From the Editors
The New York Times says Jadaliyya "Brings New Life to Arab Studies." Read about it by clicking here.
For the past several weeks I have sat alone in front of two screens: that of my television following the news, and that of my computer reacting to the news. I have written and drawn my anger, and shared it with friends—both on line and in person. I have gone down to the streets, with thousands of others. Now, at this historical moment of the country’s movements and struggle, I am now part of an “us.” We take back our streets, sea, and forests, and we leave them the ...Keep Reading »
Graphic 1 City-centers are named as such because they gather people. They should not belong, be managed, or be controlled by a few. They should not be accessible only to a few. They are where all inhabitants walk, meet, stroll, buy, stop, and rejoin. City-centers are also where we protest. They are where we contest and subvert. They will always be as such. We are not the margins, but the centers. They have placed security officers, concrete blocks, and check points. They ...Keep Reading »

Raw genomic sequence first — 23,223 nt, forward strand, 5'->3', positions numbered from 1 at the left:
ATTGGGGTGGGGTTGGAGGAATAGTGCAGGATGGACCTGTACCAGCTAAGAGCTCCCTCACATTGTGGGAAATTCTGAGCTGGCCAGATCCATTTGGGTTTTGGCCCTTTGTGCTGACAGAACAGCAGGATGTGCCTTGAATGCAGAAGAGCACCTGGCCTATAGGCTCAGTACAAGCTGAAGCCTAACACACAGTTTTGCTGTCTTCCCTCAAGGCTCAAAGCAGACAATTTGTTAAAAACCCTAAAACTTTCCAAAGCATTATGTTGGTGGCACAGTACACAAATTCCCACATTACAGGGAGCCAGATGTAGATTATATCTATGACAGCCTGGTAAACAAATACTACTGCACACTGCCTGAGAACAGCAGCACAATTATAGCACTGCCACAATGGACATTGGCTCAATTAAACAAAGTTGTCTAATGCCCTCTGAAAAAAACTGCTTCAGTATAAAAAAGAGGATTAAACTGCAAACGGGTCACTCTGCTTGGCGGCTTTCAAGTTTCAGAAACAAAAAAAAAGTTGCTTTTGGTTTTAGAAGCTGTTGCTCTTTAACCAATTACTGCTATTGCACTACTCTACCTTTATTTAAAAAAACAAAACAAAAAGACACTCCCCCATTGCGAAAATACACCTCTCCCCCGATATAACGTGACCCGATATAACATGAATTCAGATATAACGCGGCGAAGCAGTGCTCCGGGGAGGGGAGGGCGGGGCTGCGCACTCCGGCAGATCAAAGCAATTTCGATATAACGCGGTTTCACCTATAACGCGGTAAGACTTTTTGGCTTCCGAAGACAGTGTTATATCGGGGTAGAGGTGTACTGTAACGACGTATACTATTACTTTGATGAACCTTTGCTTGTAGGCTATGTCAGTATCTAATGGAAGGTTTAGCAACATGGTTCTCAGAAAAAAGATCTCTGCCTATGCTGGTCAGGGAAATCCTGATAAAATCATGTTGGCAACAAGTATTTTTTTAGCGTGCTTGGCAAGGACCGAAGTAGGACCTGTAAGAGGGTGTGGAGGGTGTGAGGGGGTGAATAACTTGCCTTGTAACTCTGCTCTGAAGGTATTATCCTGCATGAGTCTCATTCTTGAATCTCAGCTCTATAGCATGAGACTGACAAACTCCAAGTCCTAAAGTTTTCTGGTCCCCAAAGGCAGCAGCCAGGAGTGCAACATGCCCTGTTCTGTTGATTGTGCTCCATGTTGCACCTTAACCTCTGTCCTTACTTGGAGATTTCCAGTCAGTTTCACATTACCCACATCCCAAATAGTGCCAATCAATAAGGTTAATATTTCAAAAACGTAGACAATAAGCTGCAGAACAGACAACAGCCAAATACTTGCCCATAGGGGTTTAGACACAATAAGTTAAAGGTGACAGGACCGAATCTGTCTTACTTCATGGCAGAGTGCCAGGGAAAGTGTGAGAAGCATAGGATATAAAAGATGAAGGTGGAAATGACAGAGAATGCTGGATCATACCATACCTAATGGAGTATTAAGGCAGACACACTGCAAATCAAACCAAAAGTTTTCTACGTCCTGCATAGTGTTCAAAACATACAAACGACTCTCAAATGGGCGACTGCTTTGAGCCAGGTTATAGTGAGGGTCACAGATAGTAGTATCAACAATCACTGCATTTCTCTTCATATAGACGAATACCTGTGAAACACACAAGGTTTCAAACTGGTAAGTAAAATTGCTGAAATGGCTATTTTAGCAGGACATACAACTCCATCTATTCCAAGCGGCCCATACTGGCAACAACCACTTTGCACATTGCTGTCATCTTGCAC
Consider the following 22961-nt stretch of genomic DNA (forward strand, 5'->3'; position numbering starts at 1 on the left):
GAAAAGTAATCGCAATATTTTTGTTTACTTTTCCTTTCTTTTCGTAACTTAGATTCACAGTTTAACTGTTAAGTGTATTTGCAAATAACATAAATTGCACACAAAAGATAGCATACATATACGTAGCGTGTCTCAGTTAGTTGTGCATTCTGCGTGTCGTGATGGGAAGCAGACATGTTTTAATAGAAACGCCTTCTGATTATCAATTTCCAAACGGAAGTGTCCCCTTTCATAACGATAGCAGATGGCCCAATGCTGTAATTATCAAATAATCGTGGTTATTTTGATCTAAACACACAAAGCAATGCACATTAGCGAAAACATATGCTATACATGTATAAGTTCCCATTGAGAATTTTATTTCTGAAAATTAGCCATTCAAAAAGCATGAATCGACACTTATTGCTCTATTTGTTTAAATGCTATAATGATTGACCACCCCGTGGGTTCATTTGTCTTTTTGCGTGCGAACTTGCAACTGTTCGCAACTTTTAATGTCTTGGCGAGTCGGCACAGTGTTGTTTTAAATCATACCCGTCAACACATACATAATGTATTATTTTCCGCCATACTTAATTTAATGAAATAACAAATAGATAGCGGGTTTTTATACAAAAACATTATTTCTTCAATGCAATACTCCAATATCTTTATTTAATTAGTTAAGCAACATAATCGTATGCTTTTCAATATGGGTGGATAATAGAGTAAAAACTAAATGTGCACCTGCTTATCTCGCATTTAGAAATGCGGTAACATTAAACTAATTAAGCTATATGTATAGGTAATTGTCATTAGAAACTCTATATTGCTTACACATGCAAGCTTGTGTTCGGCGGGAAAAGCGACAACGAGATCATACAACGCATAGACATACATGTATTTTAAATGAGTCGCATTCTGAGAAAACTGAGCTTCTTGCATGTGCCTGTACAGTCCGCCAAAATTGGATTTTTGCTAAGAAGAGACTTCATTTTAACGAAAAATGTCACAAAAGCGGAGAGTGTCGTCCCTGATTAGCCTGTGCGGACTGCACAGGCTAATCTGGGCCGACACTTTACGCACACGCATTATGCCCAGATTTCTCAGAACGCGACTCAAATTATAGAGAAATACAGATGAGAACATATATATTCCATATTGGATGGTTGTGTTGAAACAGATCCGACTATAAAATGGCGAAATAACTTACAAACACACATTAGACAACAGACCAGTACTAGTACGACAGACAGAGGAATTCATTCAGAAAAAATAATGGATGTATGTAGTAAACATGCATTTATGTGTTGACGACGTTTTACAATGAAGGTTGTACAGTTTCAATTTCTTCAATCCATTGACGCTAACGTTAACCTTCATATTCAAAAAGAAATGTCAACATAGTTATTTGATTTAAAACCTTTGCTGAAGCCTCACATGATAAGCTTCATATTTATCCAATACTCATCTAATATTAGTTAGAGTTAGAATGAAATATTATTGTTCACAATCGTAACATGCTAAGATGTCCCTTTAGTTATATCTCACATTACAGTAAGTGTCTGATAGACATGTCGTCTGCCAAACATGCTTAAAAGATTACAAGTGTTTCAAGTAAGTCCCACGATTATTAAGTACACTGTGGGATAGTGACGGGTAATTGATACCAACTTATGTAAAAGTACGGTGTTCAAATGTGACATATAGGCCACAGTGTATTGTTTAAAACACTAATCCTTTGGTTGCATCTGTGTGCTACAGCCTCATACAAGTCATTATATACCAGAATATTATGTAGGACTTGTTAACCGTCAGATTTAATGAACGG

[Introductory text by Ziad Abu-Rish. All graphics by Jana Traboulsi] This past week, thousands of Lebanese citizens took to the streets under the banner of “You Stink” to protest political and economic corruption in the country. They did so in the face of a brutal attempt to disperse the protests and silence those partaking in them. The mobilizations have their origins in the July 2015 garbage crisis, but also the broader dismal condition of public services as well as the ...Keep Reading »
Jana Trabousli is an artist living and working in Beirut.